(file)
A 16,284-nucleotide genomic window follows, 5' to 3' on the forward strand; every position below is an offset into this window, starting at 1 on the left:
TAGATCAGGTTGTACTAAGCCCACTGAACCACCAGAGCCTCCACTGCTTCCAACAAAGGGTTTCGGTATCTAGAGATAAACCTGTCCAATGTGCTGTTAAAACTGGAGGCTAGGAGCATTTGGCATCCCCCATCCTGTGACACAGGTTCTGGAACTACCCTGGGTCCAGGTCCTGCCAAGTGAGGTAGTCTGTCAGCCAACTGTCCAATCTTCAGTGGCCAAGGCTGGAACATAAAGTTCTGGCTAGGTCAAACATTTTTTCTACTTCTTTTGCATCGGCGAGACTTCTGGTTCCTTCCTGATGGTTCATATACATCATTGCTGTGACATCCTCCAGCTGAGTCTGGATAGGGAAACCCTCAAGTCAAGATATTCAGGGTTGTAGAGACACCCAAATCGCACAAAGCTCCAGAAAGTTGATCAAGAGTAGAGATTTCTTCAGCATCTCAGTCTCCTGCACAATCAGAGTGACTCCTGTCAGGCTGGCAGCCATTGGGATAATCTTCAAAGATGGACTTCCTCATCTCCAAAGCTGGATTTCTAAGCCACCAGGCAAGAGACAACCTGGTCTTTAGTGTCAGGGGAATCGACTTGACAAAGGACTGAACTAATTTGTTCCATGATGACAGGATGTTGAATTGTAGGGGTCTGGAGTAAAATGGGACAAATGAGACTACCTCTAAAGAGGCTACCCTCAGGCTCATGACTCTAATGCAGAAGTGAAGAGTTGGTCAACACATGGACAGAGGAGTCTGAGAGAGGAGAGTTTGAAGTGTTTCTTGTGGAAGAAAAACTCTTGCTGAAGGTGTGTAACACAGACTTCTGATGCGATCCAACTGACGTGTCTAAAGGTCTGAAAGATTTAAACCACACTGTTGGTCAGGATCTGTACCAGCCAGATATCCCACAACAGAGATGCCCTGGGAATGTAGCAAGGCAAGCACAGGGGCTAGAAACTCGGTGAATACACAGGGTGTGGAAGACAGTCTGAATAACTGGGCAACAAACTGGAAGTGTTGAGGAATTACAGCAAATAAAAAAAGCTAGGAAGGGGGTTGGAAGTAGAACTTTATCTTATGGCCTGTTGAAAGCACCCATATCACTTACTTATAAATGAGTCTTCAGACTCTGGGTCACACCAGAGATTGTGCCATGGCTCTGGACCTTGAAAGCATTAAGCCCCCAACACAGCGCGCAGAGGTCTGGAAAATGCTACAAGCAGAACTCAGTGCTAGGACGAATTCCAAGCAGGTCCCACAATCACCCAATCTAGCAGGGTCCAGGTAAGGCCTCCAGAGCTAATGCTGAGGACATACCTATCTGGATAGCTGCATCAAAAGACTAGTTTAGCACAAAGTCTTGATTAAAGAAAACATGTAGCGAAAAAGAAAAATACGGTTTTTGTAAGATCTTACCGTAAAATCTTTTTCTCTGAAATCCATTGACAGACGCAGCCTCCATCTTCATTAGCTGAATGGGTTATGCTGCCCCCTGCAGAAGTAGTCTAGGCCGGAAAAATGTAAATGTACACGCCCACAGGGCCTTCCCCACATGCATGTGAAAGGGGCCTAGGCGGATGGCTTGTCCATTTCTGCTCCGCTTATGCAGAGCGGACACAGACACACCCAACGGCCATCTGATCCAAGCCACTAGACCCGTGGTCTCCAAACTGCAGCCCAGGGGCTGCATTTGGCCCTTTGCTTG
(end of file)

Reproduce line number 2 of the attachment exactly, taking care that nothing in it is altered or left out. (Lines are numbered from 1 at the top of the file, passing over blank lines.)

TAGATCAGGTTGTACTAAGCCCACTGAACCACCAGAGCCTCCACTGCTTCCAACAAAGGGTTTCGGTATCTAGAGATAAACCTGTCCAATGTGCTGTTAAAACTGGAGGCTAGGAGCATTTGGCATCCCCCATCCTGTGACACAGGTTCTGGAACTACCCTGGGTCCAGGTCCTGCCAAGTGAGGTAGTCTGTCAGCCAACTGTCCAATCTTCAGTGGCCAAGGCTGGAACATAAAGTTCTGGCTAGGTCAAACATTTTTTCTACTTCTTTTGCATCGGCGAGACTTCTGGTTCCTTCCTGATGGTTCATATACATCATTGCTGTGACATCCTCCAGCTGAGTCTGGATAGGGAAACCCTCAAGTCAAGATATTCAGGGTTGTAGAGACACCCAAATCGCACAAAGCTCCAGAAAGTTGATCAAGAGTAGAGATTTCTTCAGCATCTCAGTCTCCTGCACAATCAGAGTGACTCCTGTCAGGCTGGCAGCCATTGGGATAATCTTCAAAGATGGACTTCCTCATCTCCAAAGCTGGATTTCTAAGCCACCAGGCAAGAGACAACCTGGTCTTTAGTGTCAGGGGAATCGACTTGACAAAGGACTGAACTAATTTGTTCCATGATGACAGGATGTTGAATTGTAGGGGTCTGGAGTAAAATGGGACAAATGAGACTACCTCTAAAGAGGCTACCCTCAGGCTCATGACTCTAATGCAGAAGTGAAGAGTTGGTCAACACATGGACAGAGGAGTCTGAGAGAGGAGAGTTTGAAGTGTTTCTTGTGGAAGAAAAACTCTTGCTGAAGGTGTGTAACACAGACTTCTGATGCGATCCAACTGACGTGTCTAAAGGTCTGAAAGATTTAAACCACACTGTTGGTCAGGATCTGTACCAGCCAGATATCCCACAACAGAGATGCCCTGGGAATGTAGCAAGGCAAGCACAGGGGCTAGAAACTCGGTGAATACACAGGGTGTGGAAGACAGTCTGAATAACTGGGCAACAAACTGGAAGTGTTGAGGAATTACAGCAAATAAAAAAAGCTAGGAAGGGGGTTGGAAGTAGAACTTTATCTTATGGCCTGTTGAAAGCACCCATATCACTTACTTATAAATGAGTCTTCAGACTCTGGGTCACACCAGAGATTGTGCCATGGCTCTGGACCTTGAAAGCATTAAGCCCCCAACACAGCGCGCAGAGGTCTGGAAAATGCTACAAGCAGAACTCAGTGCTAGGACGAATTCCAAGCAGGTCCCACAATCACCCAATCTAGCAGGGTCCAGGTAAGGCCTCCAGAGCTAATGCTGAGGACATACCTATCTGGATAGCTGCATCAAAAGACTAGTTTAGCACAAAGTCTTGATTAAAGAAAACATGTAGCGAAAAAGAAAAATACGGTTTTTGTAAGATCTTACCGTAAAATCTTTTTCTCTGAAATCCATTGACAGACGCAGCCTCCATCTTCATTAGCTGAATGGGTTATGCTGCCCCCTGCAGAAGTAGTCTAGGCCGGAAAAATGTAAATGTACACGCCCACAGGGCCTTCCCCACATGCATGTGAAAGGGGCCTAGGCGGATGGCTTGTCCATTTCTGCTCCGCTTATGCAGAGCGGACACAGACACACCCAACGGCCATCTGATCCAAGCCACTAGACCCGTGGTCTCCAAACTGCAGCCCAGGGGCTGCATTTGGCCCTTTGCTTG